The Regional Nature Park Of Dolomiti d'Ampezzo

Established in 1990, the Natural Park of the Ampezzo Dolomites covers an area of 11,500 hectares north of the centre of Cortina toward  the border between Veneto and Alto Adige. 

Born with the consent of the General Assembly of the Regole, the Park was contracted out by the Veneto Region to the Ampezzo Regole “in virtue of the specific ancient form of nature management with which they have protected the Ampezzo natural heritage for hundreds of years".

The protected area

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Established in 1990, the Natural Park of the Ampezzo Dolomites covers an area of 11,500 hectares north of the centre of Cortina d’Ampezzo, toward the border between Veneto and Alto Adige. Born with the consent of the General Assembly of the Regole, the Park was contracted out by the Veneto Region to the Ampezzo Regole “in virtue of the specific ancient form of nature management with which they have protected the Ampezzo natural heritage for hundreds of years".

The protected area extends north toward the South Tyrolean park of Fanes, Senes and Braies, with which it forms one of the largest naturalistic areas in the heart of the Dolomites. The protected area, which contains no residential settlements or ski facilities, includes the mountain ranges of the Tofana, Fanis, Col Bechei, Croda Rossa d’Ampezzo and Cristallo, divided by the valleys of Travenanzes, Fanes, Alta Valle del Boite and Felizon.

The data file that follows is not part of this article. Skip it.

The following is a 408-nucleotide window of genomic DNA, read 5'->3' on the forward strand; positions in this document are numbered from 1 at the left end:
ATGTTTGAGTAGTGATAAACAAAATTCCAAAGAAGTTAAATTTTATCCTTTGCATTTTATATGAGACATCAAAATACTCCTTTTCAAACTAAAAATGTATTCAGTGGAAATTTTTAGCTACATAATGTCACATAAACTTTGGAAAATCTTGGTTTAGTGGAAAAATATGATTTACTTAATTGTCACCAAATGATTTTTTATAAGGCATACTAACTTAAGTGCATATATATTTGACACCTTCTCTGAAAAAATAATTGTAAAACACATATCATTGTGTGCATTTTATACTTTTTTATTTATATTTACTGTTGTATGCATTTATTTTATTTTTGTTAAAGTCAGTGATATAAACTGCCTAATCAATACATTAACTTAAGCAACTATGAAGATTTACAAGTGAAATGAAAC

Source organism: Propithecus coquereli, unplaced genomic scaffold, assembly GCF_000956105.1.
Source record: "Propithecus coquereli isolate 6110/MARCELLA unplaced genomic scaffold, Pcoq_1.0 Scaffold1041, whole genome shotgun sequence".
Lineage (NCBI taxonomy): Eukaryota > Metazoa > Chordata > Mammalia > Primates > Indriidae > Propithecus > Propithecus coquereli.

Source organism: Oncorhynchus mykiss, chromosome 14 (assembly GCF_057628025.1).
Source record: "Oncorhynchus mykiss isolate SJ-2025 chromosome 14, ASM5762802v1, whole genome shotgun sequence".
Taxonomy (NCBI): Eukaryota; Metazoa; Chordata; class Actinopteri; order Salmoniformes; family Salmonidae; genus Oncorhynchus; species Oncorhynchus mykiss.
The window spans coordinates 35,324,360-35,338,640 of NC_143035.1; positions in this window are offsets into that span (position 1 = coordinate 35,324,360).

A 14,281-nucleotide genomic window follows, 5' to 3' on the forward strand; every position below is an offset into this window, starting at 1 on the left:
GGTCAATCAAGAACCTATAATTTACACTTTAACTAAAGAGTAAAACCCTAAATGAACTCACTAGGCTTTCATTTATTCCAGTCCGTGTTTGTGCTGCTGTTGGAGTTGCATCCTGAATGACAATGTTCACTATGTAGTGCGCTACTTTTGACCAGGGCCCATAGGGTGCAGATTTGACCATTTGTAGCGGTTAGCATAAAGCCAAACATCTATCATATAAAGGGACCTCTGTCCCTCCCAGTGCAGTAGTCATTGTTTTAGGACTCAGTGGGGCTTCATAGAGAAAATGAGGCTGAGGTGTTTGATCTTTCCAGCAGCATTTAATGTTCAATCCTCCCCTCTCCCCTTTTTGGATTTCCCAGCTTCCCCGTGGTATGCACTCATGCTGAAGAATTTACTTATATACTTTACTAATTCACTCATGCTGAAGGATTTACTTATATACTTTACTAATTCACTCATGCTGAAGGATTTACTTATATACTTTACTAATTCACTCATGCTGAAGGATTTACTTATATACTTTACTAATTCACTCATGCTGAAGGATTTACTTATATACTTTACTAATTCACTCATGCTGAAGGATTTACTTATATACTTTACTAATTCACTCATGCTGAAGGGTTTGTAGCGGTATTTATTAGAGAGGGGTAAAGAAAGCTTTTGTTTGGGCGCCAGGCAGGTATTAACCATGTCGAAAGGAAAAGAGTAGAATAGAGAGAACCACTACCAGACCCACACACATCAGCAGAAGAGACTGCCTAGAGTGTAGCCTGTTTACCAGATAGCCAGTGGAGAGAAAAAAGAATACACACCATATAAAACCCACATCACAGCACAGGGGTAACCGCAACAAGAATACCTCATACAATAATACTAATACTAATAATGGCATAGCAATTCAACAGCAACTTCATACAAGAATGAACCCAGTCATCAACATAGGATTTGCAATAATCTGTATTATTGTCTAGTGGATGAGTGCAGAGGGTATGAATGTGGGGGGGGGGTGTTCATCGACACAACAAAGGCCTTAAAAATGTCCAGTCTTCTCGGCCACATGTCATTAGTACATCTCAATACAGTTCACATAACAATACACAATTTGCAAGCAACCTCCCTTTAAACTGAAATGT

Biodiversity

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The park contains a wide variety of natural habitats in water and peat bogs, prairies and high altitude forests - some very ancient - and various types of rocky environments.

The wide range of habitats, together with the low-level impact of forestry and pastoral areaswhich characterizes the management of the Regole, give rise to an unusually rich biodiversity, enriched by a dozen endemic species exclusive to the Dolomites, such as the Sempervivum Dolomiticum flower, symbol of the park.

Fauna

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160 species of vertebrate animals live in the park, including 31 species of mammals, 113 species of birds and 16 species of amphibians, reptiles and fish.

Some animals are easy to spot, such as marmots, roe deer, deer, ibex (see image below), foxes, squirrels and eagles, as well as many small birds and birds of prey.

Other species are more difficult to come across as they hide in woods and in remote areas. These include the capercaillie, the ptarmigan, various types of owls, and white hares and rodents, such as the ermine and the dormouse.

Flora

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The park also contains a wide variety of plants with 68 species of trees and shrubs, 32 species of ferns and horsetails, and more than a thousand species of flowers, including 35 species of orchids.

Tourists and botanical enthusiasts from around the world visit the Dolomites to admire the flowering of the Scarpetta Madonna (Cypripedium calceolus), one of the most beautiful orchids in the European flora.


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